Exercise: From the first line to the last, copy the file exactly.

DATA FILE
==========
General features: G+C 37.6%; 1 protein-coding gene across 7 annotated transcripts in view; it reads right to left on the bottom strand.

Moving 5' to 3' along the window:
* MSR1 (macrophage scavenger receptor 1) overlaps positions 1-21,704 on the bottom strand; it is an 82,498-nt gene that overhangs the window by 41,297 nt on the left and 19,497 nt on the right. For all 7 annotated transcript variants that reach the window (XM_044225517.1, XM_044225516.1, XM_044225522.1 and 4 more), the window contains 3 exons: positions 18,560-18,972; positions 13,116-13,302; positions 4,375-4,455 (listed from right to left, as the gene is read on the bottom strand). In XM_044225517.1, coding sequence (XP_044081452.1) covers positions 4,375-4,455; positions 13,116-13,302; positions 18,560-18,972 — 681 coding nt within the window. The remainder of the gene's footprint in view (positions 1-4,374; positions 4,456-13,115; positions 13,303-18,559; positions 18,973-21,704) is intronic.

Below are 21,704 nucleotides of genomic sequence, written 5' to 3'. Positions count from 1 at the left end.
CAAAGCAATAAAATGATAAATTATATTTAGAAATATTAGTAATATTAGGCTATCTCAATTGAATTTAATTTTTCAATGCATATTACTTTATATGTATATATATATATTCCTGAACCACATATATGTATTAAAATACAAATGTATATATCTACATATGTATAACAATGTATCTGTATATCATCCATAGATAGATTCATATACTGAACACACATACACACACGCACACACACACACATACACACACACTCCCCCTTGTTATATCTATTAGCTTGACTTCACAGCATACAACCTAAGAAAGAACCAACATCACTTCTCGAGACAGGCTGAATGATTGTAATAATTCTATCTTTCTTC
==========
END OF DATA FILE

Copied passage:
General features: G+C 37.6%; 1 protein-coding gene across 7 annotated transcripts in view; it reads right to left on the bottom strand.

Moving 5' to 3' along the window:
* MSR1 (macrophage scavenger receptor 1) overlaps positions 1-21,704 on the bottom strand; it is an 82,498-nt gene that overhangs the window by 41,297 nt on the left and 19,497 nt on the right. For all 7 annotated transcript variants that reach the window (XM_044225517.1, XM_044225516.1, XM_044225522.1 and 4 more), the window contains 3 exons: positions 18,560-18,972; positions 13,116-13,302; positions 4,375-4,455 (listed from right to left, as the gene is read on the bottom strand). In XM_044225517.1, coding sequence (XP_044081452.1) covers positions 4,375-4,455; positions 13,116-13,302; positions 18,560-18,972 — 681 coding nt within the window. The remainder of the gene's footprint in view (positions 1-4,374; positions 4,456-13,115; positions 13,303-18,559; positions 18,973-21,704) is intronic.

Below are 21,704 nucleotides of genomic sequence, written 5' to 3'. Positions count from 1 at the left end.
CAAAGCAATAAAATGATAAATTATATTTAGAAATATTAGTAATATTAGGCTATCTCAATTGAATTTAATTTTTCAATGCATATTACTTTATATGTATATATATATATTCCTGAACCACATATATGTATTAAAATACAAATGTATATATCTACATATGTATAACAATGTATCTGTATATCATCCATAGATAGATTCATATACTGAACACACATACACACACGCACACACACACACATACACACACACTCCCCCTTGTTATATCTATTAGCTTGACTTCACAGCATACAACCTAAGAAAGAACCAACATCACTTCTCGAGACAGGCTGAATGATTGTAATAATTCTATCTTTCTTC